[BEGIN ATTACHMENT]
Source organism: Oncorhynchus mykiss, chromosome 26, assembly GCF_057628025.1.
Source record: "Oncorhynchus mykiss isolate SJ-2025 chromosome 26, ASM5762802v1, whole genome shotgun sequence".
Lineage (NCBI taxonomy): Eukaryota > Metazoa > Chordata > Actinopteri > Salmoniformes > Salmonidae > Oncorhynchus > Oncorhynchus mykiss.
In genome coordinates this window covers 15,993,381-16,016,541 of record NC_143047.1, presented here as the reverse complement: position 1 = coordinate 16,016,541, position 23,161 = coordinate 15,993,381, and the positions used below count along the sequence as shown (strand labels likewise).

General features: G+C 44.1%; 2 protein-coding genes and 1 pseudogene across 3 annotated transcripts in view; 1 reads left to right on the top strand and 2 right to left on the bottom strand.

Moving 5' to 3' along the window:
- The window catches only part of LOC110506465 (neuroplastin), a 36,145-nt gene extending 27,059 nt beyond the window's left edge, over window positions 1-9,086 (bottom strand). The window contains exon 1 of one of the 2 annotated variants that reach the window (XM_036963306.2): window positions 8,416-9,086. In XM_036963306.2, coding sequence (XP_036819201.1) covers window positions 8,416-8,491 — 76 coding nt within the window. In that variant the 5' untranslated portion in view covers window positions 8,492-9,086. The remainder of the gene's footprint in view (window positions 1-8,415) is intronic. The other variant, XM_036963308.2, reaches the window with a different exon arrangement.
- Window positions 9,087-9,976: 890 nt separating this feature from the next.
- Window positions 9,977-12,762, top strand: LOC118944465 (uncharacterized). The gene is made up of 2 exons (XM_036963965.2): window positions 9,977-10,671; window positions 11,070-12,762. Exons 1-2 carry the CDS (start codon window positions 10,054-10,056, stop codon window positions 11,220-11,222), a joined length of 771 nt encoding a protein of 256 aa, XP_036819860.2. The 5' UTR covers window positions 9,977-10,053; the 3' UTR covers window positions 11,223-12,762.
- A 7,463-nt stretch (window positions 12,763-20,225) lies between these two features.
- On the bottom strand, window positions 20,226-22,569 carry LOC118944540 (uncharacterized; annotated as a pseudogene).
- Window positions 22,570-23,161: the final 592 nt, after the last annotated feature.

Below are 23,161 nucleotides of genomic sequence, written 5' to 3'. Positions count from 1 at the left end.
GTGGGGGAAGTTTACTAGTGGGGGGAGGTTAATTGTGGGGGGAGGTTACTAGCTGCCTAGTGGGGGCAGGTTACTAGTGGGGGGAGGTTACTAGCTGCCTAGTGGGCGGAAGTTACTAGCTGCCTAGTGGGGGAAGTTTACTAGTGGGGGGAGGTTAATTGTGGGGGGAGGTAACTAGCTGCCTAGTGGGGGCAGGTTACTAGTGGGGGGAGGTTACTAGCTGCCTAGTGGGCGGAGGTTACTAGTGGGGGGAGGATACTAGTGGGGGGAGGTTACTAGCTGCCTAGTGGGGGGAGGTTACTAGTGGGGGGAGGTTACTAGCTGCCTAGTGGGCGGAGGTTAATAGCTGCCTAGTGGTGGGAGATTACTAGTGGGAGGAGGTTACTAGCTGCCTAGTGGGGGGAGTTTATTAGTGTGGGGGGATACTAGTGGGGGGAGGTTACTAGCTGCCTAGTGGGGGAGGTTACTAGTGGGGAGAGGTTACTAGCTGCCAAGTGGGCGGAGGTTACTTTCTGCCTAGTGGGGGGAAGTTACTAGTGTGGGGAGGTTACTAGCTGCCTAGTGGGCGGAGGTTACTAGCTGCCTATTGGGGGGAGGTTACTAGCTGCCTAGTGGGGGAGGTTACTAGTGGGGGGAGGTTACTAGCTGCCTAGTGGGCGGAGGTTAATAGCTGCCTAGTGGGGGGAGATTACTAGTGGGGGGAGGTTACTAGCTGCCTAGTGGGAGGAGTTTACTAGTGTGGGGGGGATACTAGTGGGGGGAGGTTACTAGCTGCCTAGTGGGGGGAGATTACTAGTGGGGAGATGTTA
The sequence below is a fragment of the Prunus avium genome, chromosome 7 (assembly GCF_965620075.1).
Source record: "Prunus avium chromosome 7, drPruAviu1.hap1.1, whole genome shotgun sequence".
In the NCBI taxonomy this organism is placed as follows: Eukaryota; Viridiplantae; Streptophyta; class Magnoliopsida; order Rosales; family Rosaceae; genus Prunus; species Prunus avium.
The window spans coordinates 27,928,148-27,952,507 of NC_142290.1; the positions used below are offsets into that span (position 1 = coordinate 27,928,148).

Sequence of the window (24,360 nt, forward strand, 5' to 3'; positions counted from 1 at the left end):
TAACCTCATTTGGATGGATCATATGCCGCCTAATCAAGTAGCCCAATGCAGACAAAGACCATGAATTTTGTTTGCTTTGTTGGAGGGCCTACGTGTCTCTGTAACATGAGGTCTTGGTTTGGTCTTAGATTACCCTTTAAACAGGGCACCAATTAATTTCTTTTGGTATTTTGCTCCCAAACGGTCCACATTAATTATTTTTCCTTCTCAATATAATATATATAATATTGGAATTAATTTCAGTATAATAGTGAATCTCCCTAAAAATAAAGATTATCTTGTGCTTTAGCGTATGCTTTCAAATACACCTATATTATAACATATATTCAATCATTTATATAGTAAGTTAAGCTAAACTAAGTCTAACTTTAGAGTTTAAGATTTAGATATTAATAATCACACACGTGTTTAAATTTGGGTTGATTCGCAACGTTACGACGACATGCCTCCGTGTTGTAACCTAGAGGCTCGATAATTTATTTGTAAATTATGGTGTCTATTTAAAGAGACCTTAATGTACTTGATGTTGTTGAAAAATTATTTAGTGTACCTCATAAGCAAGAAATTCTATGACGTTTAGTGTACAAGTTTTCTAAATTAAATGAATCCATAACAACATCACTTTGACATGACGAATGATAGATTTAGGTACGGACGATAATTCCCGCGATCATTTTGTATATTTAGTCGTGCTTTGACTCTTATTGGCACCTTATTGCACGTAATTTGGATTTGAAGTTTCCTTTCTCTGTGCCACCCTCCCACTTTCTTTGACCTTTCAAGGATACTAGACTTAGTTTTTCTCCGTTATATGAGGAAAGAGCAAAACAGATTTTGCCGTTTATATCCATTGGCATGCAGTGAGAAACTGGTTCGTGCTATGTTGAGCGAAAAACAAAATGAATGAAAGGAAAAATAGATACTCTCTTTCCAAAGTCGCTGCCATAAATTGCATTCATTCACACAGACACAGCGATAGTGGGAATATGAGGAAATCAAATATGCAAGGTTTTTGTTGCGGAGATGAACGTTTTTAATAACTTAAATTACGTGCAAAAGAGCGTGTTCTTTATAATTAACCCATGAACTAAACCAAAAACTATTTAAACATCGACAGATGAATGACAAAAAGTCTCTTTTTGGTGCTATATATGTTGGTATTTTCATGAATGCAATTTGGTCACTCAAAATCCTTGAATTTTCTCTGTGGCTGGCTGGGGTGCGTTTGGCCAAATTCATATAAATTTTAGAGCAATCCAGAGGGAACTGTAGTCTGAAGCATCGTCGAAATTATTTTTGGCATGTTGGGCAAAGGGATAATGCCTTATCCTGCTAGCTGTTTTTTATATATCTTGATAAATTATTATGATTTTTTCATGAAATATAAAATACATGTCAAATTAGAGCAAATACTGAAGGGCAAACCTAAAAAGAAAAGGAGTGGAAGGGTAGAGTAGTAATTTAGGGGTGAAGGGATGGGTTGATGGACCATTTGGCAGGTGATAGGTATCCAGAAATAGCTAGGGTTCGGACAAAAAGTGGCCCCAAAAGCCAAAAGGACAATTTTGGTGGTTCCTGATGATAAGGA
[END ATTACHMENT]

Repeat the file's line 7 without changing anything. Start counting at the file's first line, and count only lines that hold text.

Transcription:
- The window catches only part of LOC110506465 (neuroplastin), a 36,145-nt gene extending 27,059 nt beyond the window's left edge, over window positions 1-9,086 (bottom strand). The window contains exon 1 of one of the 2 annotated variants that reach the window (XM_036963306.2): window positions 8,416-9,086. In XM_036963306.2, coding sequence (XP_036819201.1) covers window positions 8,416-8,491 — 76 coding nt within the window. In that variant the 5' untranslated portion in view covers window positions 8,492-9,086. The remainder of the gene's footprint in view (window positions 1-8,415) is intronic. The other variant, XM_036963308.2, reaches the window with a different exon arrangement.